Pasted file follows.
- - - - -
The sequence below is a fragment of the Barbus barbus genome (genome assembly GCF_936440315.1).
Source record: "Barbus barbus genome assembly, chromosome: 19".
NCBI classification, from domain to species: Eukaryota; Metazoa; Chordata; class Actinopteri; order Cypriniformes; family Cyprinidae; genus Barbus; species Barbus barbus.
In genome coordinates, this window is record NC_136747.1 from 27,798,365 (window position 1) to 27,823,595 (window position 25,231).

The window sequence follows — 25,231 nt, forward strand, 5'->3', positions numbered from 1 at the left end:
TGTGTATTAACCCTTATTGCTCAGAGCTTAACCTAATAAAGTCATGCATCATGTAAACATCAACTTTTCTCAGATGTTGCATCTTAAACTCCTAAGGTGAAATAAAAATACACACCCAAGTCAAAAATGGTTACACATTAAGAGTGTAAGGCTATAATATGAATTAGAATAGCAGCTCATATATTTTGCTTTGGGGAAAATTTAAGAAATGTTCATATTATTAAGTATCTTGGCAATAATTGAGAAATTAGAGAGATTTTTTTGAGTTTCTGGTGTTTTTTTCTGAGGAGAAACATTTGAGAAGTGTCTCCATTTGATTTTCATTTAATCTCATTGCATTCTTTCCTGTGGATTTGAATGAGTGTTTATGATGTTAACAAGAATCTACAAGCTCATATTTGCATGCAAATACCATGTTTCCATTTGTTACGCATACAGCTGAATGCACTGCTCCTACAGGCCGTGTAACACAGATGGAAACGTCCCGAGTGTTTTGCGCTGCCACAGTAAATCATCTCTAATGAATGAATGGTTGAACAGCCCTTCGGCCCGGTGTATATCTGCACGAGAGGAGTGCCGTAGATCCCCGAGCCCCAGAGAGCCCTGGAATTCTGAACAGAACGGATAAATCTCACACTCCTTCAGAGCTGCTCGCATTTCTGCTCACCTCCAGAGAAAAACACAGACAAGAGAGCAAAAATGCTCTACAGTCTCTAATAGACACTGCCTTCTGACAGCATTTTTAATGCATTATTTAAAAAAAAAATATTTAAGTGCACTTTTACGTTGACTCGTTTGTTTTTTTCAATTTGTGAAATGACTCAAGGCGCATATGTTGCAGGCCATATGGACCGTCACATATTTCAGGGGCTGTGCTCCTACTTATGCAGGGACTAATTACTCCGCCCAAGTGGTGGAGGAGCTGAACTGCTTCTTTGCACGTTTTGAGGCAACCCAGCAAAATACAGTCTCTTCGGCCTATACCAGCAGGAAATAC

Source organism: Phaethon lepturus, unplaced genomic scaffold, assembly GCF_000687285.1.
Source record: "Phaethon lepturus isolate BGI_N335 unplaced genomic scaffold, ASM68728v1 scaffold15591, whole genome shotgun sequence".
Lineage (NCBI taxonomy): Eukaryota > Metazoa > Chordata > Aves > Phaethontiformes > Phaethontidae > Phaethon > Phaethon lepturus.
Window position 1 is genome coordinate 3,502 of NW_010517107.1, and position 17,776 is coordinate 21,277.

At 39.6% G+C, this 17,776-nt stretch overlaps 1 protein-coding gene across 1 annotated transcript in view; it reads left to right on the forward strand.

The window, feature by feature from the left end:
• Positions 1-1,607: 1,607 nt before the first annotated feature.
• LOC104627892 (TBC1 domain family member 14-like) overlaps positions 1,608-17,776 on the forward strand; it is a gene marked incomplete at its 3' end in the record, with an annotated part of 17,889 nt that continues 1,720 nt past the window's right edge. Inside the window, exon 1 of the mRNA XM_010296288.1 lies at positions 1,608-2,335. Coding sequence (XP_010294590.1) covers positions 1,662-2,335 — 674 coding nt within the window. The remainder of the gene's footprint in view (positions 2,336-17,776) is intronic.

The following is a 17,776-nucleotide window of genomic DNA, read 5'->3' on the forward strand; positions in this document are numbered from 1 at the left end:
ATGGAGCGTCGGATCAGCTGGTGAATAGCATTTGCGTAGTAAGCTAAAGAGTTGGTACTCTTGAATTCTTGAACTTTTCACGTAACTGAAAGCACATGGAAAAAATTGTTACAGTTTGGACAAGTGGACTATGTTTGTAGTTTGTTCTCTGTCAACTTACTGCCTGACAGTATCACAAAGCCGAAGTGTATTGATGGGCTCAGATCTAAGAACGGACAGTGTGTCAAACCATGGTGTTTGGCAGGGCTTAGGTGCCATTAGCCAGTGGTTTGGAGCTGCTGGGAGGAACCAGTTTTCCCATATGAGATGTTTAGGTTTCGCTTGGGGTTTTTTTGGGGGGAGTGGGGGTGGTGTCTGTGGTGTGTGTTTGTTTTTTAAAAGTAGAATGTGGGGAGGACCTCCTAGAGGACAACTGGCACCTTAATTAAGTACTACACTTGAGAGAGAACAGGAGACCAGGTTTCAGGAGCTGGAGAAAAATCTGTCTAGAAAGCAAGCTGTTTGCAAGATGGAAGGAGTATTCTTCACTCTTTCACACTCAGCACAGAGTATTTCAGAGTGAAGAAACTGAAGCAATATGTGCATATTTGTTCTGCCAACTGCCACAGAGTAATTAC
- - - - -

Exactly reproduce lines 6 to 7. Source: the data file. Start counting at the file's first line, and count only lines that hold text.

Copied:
TGTGTATTAACCCTTATTGCTCAGAGCTTAACCTAATAAAGTCATGCATCATGTAAACATCAACTTTTCTCAGATGTTGCATCTTAAACTCCTAAGGTGAAATAAAAATACACACCCAAGTCAAAAATGGTTACACATTAAGAGTGTAAGGCTATAATATGAATTAGAATAGCAGCTCATATATTTTGCTTTGGGGAAAATTTAAGAAATGTTCATATTATTAAGTATCTTGGCAATAATTGAGAAATTAGAGAGATTTTTTTGAGTTTCTGGTGTTTTTTTCTGAGGAGAAACATTTGAGAAGTGTCTCCATTTGATTTTCATTTAATCTCATTGCATTCTTTCCTGTGGATTTGAATGAGTGTTTATGATGTTAACAAGAATCTACAAGCTCATATTTGCATGCAAATACCATGTTTCCATTTGTTACGCATACAGCTGAATGCACTGCTCCTACAGGCCGTGTAACACAGATGGAAACGTCCCGAGTGTTTTGCGCTGCCACAGTAAATCATCTCTAATGAATGAATGGTTGAACAGCCCTTCGGCCCGGTGTATATCTGCACGAGAGGAGTGCCGTAGATCCCCGAGCCCCAGAGAGCCCTGGAATTCTGAACAGAACGGATAAATCTCACACTCCTTCAGAGCTGCTCGCATTTCTGCTCACCTCCAGAGAAAAACACAGACAAGAGAGCAAAAATGCTCTACAGTCTCTAATAGACACTGCCTTCTGACAGCATTTTTAATGCATTATTTAAAAAAAAAATATTTAAGTGCACTTTTACGTTGACTCGTTTGTTTTTTTCAATTTGTGAAATGACTCAAGGCGCATATGTTGCAGGCCATATGGACCGTCACATATTTCAGGGGCTGTGCTCCTACTTATGCAGGGACTAATTACTCCGCCCAAGTGGTGGAGGAGCTGAACTGCTTCTTTGCACGTTTTGAGGCAACCCAGCAAAATACAGTCTCTTCGGCCTATACCAGCAGGAAATAC

Source organism: Phaethon lepturus, unplaced genomic scaffold, assembly GCF_000687285.1.